Sustainable Fashion - A New Trend for the Future Nay, Today!
Did you know that the level of CO2 emitted by textile industries is almost equal to that released by automobile industries?
With fast fashion trends, sustainable clothing (slow fashion) is yet to gain popularity. However, India does have brands that offer sustainability in fashion. And to your aid, Ecopurple has curated a list of a few of the many brands crafting green fashion. Let’s take a look, shall we?
Please note that the following list is in no particular order of preference; the idea is to promote and acknowledge their work.
This women’s fashion brand from New Delhi, found by Mahima Gujral, is on its way to help pave the way for green clothing.
- Sui uses herbal dyes to pigment their clothing; and recycles the wastewater in the process.
- The team makes use of recycled packaging and upcycles the leftover fabric waste as well.
- Following a sustainable work ethic, SUI also partners with the NGO – Women Weave. The women in this NGO contribute to the weaving of handspun home fabrics. They practice conscious activities that need less to no electricity. Thus, save energy.
The brainchild of Kriti Tula – Doodlage is a recognized eco-fashion house set in New Delhi. The brand creates fashion outfits and accessories by recycling and upcycling fabric trash. The toxic after-effects of the fashion industry led to the foundation of Doodlage.
- Doodlage collects surplus of defective or stained fabric scraps from textile manufacturers. They even collect the leftover apparel scraps from the garment factories.
- From the fabric waste of their own, they create wallets; laptop bags; accessories; and notebooks.
- Ditching the plastic, they recycle the fabric waste into paper for their packagings.
Vegan gang, this one’s for you! Based in Goa, No Nasties has been in the business since 2011, creating outfits for men, women, and kids. They design outfits made out of fair trade, organic, and vegan raw materials.
What makes Renge an ethical brand?
- They use a surplus of fabrics from factories that follow strict social and environmental standards.
- The artisans dye fabrics in Creative Dyeing & Printing, which is Oeko-Tex certified.
- The team works in tune with Hemla Embroidery, which is Sedex certified.
- Both factories are within a 3km radius, this reduces carbon emission due to logistics.
- Also, a part of their factory runs on solar energy!
While creating sustainable fashion, Renge also extends support for other critical issues. Learn more by clicking here.
- Located in Noida, Basiclly is a fellow supporter of slow fashion. The brand crafts livable clothing to make them durable and long-lasting.
- The team makes use of 100% organic fabrics with reusing and upcycling the fabric scraps. This way, they avoid the use of synthetic materials.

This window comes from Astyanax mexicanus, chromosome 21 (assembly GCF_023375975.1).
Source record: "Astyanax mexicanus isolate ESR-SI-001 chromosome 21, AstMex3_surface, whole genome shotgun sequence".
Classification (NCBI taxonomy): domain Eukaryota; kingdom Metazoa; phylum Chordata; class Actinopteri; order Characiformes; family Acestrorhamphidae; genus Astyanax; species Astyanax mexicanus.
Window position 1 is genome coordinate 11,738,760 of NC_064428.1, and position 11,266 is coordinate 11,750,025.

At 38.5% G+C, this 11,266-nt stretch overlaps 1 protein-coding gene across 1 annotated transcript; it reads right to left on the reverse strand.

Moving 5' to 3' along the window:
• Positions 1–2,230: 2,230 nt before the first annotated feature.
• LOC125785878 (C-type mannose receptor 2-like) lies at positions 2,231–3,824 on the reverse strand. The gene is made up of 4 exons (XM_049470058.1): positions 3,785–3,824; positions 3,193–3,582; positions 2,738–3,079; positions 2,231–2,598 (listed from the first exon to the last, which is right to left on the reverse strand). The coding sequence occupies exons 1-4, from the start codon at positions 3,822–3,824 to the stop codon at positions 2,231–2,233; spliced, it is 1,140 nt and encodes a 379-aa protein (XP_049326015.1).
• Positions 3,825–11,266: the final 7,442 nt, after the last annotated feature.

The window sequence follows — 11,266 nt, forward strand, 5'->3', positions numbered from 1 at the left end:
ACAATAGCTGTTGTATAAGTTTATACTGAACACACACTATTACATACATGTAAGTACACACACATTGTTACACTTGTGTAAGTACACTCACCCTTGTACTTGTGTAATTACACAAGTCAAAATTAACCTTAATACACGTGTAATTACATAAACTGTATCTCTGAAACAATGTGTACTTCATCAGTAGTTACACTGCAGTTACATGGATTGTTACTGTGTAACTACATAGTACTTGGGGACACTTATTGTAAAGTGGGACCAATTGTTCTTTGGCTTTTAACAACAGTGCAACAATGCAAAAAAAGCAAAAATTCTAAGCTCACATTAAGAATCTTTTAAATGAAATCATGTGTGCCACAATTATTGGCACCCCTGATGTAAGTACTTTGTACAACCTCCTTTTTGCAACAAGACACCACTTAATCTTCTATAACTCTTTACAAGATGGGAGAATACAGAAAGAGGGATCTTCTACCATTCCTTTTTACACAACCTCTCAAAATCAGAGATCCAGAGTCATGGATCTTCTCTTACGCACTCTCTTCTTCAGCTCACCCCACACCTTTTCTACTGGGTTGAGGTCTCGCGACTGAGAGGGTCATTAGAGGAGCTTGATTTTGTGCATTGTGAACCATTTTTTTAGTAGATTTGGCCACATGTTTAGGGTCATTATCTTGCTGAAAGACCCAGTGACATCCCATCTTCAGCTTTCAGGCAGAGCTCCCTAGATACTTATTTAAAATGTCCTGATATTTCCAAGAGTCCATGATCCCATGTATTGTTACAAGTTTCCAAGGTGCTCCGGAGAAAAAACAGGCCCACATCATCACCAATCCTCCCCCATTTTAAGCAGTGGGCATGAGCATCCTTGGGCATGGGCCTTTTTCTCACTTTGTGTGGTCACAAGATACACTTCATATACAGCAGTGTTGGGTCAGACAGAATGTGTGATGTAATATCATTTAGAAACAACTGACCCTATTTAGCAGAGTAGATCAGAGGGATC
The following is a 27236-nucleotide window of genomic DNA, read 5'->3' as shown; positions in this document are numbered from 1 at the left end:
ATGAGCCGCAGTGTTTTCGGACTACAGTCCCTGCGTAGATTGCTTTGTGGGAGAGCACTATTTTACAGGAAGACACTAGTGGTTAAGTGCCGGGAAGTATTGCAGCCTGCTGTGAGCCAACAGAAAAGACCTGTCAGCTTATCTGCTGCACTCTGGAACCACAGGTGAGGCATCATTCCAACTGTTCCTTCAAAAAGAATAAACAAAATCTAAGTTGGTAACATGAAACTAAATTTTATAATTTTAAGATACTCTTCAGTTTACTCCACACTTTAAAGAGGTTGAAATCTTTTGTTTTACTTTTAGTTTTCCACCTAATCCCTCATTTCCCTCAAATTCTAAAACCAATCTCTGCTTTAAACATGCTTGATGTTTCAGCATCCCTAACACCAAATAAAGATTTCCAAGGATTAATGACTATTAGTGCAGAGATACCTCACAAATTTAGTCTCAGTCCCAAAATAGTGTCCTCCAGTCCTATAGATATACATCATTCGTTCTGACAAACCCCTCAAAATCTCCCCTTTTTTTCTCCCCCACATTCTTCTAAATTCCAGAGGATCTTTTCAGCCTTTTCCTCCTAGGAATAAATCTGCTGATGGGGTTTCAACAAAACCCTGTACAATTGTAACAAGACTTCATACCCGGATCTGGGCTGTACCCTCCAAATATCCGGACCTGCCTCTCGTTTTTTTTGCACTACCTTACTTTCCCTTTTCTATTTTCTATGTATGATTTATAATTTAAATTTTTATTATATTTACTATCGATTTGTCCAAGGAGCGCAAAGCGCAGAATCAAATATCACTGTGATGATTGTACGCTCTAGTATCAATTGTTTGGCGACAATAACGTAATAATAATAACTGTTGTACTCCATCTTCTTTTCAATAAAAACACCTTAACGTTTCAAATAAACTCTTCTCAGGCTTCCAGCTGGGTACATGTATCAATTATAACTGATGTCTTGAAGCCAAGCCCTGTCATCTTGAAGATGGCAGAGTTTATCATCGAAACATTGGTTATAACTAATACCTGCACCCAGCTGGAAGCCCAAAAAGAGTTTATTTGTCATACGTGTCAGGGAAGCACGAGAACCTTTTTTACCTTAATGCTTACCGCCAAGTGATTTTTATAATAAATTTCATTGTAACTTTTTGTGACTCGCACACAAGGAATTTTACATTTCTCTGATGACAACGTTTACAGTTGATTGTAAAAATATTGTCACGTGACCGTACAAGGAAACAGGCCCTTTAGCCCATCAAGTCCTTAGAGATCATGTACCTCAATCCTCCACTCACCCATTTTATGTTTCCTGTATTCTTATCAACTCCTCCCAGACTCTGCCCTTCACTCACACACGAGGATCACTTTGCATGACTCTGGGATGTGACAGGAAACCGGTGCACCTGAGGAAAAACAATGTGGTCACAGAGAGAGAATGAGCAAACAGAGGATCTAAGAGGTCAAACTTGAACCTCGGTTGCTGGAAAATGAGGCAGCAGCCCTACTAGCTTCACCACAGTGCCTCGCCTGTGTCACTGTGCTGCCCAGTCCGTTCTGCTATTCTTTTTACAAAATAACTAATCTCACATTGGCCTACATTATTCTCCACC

- Basiclly makes sure to have their fabric manufactures and the production factories close. Thus, minimizing the environmental impact therein.
This team led by Uma Prajapati works with the traditional technique of Handlooms. Upasana takes absolute pride in crafting fabrics through this concept that helps save electricity
- As opposed to the artificial dyes, the team works with natural ones. Such as, Natural Indigo, native minerals, and herbs like Sandalwood and Tulsi.
- To make the garments safe to the skin, Upasana infuses the same herbs with organic cotton. The medicinal properties of these herbs help provide a sense of healing to the wearer.
“Our mission is to create conscious sustainable fashion where we are taking care of our environmental cost and not passing it on to the future.”
Upasana’s work is here for you to choose a sustainable fashion alternative.
- It is Carbon negative
- It repels UV rays
- It resists mold and mildew
- Is one of the strongest fabrics
- Hemp is Anti-bacterial
- It can grow with less water, etc
What more reasons do we need? B Label is one to pin our faith for a responsible fashion brand.
Rimagined is an ethical brand from Bengaluru producing sustainable fashion and upcycled products. They manufacture products right from sarees to furniture. Understanding the increasing garbage crisis, Shailaja Rangarajan led to the establishment of Rimagined.
- The team works with both pre and post-consumer waste.
- They craft their sarees from the pre-consumer cotton yarn waste. This is the leftover yarn during and after the weaving. They weave this yarn in the traditional Charkhas and then dye it with beautiful colors.
- Rimagined also works with denim, wood, glass and rubber waste. They’re upcycled into furniture, bedsheets, decors, and other accessories.
Their aim is to divert waste from the landfills into a sustainable and valuable object of use. And they achieve this by working hand in hand with handloom weavers and tribal artisans.
- These are a few of the many brands who are working to maintain a circular economy.
- Fashion waste is mainstream pollution. With a growing maturity and awareness, one has to consider ways in which he/she can limit their impact. We need to control our unnecessary contribution to the landfills.
- Yet, if you happen to buy something that belongs to fast fashion, make sure you find a way to repurpose. One sustainable action goes a long way.
YOU SHOULD KNOW THIS
- It can take 2,700 litres of water to produce the cotton needed to make a single T-Shirt. As per World Resources Institute, 5.9 trillion litres of water are used each year for fabric dyeing alone.
- Around 20% of industrial water pollution in the world comes from textiles. Also, about 8,000 synthetic chemicals are used to turn raw materials into textile.
- As per another report, about one garbage truck of textiles is either burnt or landfilled. This happens about every second!